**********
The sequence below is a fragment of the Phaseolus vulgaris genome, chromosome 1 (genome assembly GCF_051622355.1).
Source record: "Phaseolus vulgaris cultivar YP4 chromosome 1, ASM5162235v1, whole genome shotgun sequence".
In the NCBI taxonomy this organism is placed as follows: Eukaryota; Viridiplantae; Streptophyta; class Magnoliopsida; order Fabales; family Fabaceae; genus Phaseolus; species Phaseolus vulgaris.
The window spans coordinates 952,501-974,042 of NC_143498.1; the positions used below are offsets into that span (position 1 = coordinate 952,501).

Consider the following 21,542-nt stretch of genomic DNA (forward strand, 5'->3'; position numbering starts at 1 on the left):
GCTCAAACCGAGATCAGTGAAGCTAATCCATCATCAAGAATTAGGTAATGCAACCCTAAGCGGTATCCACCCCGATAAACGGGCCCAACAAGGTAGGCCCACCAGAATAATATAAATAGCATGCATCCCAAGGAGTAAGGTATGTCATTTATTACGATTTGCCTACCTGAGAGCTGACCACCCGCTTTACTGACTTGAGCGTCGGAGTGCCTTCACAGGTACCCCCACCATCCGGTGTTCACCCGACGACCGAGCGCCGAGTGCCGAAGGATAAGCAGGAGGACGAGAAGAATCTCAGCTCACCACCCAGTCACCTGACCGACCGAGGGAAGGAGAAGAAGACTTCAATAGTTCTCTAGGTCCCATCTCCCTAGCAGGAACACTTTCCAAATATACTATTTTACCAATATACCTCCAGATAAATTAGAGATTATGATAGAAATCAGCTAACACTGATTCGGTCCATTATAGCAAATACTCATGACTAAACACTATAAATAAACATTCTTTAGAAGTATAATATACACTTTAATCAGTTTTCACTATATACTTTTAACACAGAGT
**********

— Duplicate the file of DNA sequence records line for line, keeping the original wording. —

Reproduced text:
The sequence below is a fragment of the Phaseolus vulgaris genome, chromosome 1 (genome assembly GCF_051622355.1).
Source record: "Phaseolus vulgaris cultivar YP4 chromosome 1, ASM5162235v1, whole genome shotgun sequence".
In the NCBI taxonomy this organism is placed as follows: Eukaryota; Viridiplantae; Streptophyta; class Magnoliopsida; order Fabales; family Fabaceae; genus Phaseolus; species Phaseolus vulgaris.
The window spans coordinates 952,501-974,042 of NC_143498.1; the positions used below are offsets into that span (position 1 = coordinate 952,501).

Consider the following 21,542-nt stretch of genomic DNA (forward strand, 5'->3'; position numbering starts at 1 on the left):
GCTCAAACCGAGATCAGTGAAGCTAATCCATCATCAAGAATTAGGTAATGCAACCCTAAGCGGTATCCACCCCGATAAACGGGCCCAACAAGGTAGGCCCACCAGAATAATATAAATAGCATGCATCCCAAGGAGTAAGGTATGTCATTTATTACGATTTGCCTACCTGAGAGCTGACCACCCGCTTTACTGACTTGAGCGTCGGAGTGCCTTCACAGGTACCCCCACCATCCGGTGTTCACCCGACGACCGAGCGCCGAGTGCCGAAGGATAAGCAGGAGGACGAGAAGAATCTCAGCTCACCACCCAGTCACCTGACCGACCGAGGGAAGGAGAAGAAGACTTCAATAGTTCTCTAGGTCCCATCTCCCTAGCAGGAACACTTTCCAAATATACTATTTTACCAATATACCTCCAGATAAATTAGAGATTATGATAGAAATCAGCTAACACTGATTCGGTCCATTATAGCAAATACTCATGACTAAACACTATAAATAAACATTCTTTAGAAGTATAATATACACTTTAATCAGTTTTCACTATATACTTTTAACACAGAGT